Nutrient patterns and their relation to anemia and iron status in 5- to 12-y-old children in South Africa

Marina Visser, Tertia van Zyl, Susanna M. Hanekom, Jeannine Baumgartner, M. van der Hoeven, Christine Taljaard-Krugell, C.M. Smuts, Mieke Faber

Research output: Contribution to JournalArticleAcademicpeer-review

Abstract

Objective
The aim of this study was to assess nutrient patterns and their relation to anemia and iron status of school children using pooled data from three study populations in South Africa.

Methods
Data from 5- to 12-y-old children (N = 578) from three independent studies conducted in two provinces in South Africa were pooled. Data used in the analysis were dietary intake, hemoglobin, and plasma ferritin concentrations. Nutrient patterns were determined using factor analysis. Logistic regression analysis was performed to determine relationships of nutrient patterns with anemia and iron deficiency.

Results
In the pooled group, 13.8% of the children were anemic and 27.7% were iron deficient (ID). More than half of children did not meet the Estimated Average Requirement for various nutrients, including vitamins A, C, B12, folate, and zinc, although only 17.7% of children had an iron intake below the requirements. Median intakes for vitamins A and C were lower for anemic than non-anemic children (P = 0.03 and 0.02, respectively) and for ID versus non-ID children (P = 0.03 and 0.046, respectively). Four nutrient patterns were identified: plant protein, carbohydrate, iron, and B vitamins; animal protein and saturated fat; vitamins A and B12; and calcium and fiber. The vitamin A and B12 nutrient pattern was associated with lower odds of being anemic (odds ratio, 0.63; 95% confidence interval, 0.49–0.91; P = 0.035).

Conclusion
The present results highlighted the potential role of the combination of dietary vitamin A and B12 in the etiology of nutritional anemia in school-age children in South Africa. Nutrient pattern analysis may improve the understanding of the synergistic role of nutrients related to anemia and may assist in planning intervention strategies.
Original languageEnglish
Pages (from-to)194-200
Number of pages7
JournalNutrition
Volume62
DOIs
Publication statusPublished - 1 Jun 2019

Fingerprint

South Africa
Anemia
Iron
Food
Vitamin A
Vitamin B 12
Ascorbic Acid
Vitamin B Complex
Plant Proteins
Iron-Deficiency Anemias
Ferritins
Folic Acid
Statistical Factor Analysis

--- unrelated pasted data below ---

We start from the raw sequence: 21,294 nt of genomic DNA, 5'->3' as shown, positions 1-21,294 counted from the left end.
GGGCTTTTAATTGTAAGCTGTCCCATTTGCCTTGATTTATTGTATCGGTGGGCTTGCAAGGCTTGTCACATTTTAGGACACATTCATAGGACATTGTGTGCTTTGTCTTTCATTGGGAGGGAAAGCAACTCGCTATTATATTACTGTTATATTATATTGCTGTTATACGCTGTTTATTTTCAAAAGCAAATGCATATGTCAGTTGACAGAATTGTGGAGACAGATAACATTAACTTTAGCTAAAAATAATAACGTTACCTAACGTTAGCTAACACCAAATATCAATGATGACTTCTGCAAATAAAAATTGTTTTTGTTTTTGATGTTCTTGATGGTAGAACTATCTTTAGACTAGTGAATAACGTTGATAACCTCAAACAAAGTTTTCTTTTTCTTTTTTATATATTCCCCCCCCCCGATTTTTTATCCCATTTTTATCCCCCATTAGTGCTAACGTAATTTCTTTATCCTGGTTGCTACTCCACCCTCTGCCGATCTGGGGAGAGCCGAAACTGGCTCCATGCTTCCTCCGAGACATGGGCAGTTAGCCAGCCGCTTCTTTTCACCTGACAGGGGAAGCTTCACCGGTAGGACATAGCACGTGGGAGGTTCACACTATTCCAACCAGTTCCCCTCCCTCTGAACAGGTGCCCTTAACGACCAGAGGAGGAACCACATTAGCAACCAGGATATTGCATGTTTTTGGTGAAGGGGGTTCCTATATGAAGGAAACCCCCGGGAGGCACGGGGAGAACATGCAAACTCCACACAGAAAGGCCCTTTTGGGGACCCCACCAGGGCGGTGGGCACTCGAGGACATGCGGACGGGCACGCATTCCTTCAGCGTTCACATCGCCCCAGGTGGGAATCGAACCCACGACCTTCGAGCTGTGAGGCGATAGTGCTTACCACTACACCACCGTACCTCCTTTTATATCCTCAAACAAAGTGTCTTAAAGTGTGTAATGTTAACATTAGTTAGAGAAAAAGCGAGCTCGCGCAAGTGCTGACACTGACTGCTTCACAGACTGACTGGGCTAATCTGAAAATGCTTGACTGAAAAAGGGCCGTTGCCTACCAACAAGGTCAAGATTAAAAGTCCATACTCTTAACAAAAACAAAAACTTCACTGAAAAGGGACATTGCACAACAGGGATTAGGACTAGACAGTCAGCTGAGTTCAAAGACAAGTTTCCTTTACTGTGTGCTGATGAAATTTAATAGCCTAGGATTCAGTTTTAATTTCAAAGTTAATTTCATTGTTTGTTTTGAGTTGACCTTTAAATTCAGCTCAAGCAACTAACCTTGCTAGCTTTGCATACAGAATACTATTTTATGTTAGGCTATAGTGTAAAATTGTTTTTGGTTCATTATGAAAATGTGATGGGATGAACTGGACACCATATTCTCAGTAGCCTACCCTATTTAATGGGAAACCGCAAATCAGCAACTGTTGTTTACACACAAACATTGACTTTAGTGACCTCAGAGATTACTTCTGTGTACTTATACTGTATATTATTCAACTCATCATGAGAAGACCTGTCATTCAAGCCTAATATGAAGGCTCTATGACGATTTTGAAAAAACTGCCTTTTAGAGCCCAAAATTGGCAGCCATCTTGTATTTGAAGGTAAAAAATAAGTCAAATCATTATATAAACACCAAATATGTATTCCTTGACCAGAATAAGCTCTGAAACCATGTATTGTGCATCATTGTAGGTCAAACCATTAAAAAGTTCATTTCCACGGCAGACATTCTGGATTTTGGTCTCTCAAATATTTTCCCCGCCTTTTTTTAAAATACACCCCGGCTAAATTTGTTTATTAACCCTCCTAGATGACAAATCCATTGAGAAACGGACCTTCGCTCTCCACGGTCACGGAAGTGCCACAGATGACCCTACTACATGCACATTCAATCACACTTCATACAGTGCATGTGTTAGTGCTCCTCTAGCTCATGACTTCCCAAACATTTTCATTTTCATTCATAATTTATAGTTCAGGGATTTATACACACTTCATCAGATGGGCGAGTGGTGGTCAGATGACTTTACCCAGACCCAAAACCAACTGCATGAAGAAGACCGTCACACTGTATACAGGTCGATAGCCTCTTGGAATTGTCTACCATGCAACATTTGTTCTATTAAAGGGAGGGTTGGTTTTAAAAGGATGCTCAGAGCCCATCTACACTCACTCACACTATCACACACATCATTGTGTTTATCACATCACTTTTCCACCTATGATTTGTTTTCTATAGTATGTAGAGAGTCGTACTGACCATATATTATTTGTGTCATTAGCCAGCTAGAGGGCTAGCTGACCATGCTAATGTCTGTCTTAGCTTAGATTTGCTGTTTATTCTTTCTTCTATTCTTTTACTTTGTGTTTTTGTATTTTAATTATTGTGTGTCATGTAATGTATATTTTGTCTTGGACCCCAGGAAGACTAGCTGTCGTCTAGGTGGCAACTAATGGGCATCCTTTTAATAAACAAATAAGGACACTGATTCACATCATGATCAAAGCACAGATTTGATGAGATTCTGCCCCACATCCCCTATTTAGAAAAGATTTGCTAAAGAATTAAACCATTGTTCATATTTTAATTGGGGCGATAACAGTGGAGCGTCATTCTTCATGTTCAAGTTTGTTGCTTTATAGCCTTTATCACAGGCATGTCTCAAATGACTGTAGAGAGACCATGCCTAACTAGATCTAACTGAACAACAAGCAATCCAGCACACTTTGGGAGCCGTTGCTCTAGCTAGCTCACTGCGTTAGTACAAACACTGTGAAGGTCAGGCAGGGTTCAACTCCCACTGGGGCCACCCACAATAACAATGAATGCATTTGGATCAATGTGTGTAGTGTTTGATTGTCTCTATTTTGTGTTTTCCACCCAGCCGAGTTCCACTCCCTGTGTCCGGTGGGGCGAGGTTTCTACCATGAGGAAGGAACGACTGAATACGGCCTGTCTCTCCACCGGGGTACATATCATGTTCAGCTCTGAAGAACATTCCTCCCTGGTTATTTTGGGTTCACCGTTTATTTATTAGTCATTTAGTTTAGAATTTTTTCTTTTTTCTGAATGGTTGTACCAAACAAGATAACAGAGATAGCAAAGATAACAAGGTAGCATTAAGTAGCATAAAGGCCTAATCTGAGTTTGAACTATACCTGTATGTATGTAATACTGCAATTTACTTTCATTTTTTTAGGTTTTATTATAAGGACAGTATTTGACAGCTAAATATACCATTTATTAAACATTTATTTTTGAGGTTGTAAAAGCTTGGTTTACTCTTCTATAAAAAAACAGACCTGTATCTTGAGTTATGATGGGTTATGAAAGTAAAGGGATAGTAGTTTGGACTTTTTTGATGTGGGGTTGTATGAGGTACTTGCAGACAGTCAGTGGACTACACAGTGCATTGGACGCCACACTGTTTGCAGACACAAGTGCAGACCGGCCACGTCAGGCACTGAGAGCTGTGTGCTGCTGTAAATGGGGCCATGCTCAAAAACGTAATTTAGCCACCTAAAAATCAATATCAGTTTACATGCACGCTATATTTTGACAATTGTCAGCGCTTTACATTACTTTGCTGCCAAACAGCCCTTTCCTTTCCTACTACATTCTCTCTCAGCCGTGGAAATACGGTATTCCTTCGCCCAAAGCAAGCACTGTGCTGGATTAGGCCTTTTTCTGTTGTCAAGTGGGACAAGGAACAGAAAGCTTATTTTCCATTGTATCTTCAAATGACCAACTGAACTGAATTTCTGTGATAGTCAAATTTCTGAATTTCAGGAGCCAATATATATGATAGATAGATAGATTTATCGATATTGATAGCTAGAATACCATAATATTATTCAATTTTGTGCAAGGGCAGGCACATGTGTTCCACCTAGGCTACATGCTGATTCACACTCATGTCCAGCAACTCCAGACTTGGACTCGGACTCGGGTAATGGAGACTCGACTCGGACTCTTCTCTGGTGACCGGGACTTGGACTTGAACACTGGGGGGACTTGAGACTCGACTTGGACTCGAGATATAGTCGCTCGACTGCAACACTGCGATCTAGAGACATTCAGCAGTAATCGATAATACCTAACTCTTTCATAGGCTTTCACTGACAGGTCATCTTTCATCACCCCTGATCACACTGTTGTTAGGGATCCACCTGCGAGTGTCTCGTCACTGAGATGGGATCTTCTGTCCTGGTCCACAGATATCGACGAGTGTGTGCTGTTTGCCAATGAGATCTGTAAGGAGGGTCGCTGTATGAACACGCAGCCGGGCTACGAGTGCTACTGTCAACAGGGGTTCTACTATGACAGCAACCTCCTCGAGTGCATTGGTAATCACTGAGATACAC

Zinc
Hemoglobins
Logistic Models
Fats
Odds Ratio
Regression Analysis
Carbohydrates

Keywords

  • Anemia
  • Iron deficiency
  • Nutrient patterns
  • primary school children
  • South Africa

Cite this

Visser, M., van Zyl, T., Hanekom, S. M., Baumgartner, J., van der Hoeven, M., Taljaard-Krugell, C., ... Faber, M. (2019). Nutrient patterns and their relation to anemia and iron status in 5- to 12-y-old children in South Africa. Nutrition, 62, 194-200. https://doi.org/10.1016/j.nut.2019.01.016
Visser, Marina ; van Zyl, Tertia ; Hanekom, Susanna M. ; Baumgartner, Jeannine ; van der Hoeven, M. ; Taljaard-Krugell, Christine ; Smuts, C.M. ; Faber, Mieke. / Nutrient patterns and their relation to anemia and iron status in 5- to 12-y-old children in South Africa. In: Nutrition. 2019 ; Vol. 62. pp. 194-200.
@article{48f7c12f7aba4c55bc324bded1b10a8e,
title = "Nutrient patterns and their relation to anemia and iron status in 5- to 12-y-old children in South Africa",
abstract = "ObjectiveThe aim of this study was to assess nutrient patterns and their relation to anemia and iron status of school children using pooled data from three study populations in South Africa.MethodsData from 5- to 12-y-old children (N = 578) from three independent studies conducted in two provinces in South Africa were pooled. Data used in the analysis were dietary intake, hemoglobin, and plasma ferritin concentrations. Nutrient patterns were determined using factor analysis. Logistic regression analysis was performed to determine relationships of nutrient patterns with anemia and iron deficiency.ResultsIn the pooled group, 13.8{\%} of the children were anemic and 27.7{\%} were iron deficient (ID). More than half of children did not meet the Estimated Average Requirement for various nutrients, including vitamins A, C, B12, folate, and zinc, although only 17.7{\%} of children had an iron intake below the requirements. Median intakes for vitamins A and C were lower for anemic than non-anemic children (P = 0.03 and 0.02, respectively) and for ID versus non-ID children (P = 0.03 and 0.046, respectively). Four nutrient patterns were identified: plant protein, carbohydrate, iron, and B vitamins; animal protein and saturated fat; vitamins A and B12; and calcium and fiber. The vitamin A and B12 nutrient pattern was associated with lower odds of being anemic (odds ratio, 0.63; 95{\%} confidence interval, 0.49–0.91; P = 0.035).ConclusionThe present results highlighted the potential role of the combination of dietary vitamin A and B12 in the etiology of nutritional anemia in school-age children in South Africa. Nutrient pattern analysis may improve the understanding of the synergistic role of nutrients related to anemia and may assist in planning intervention strategies.",
keywords = "Anemia, Iron deficiency, Nutrient patterns, primary school children, South Africa",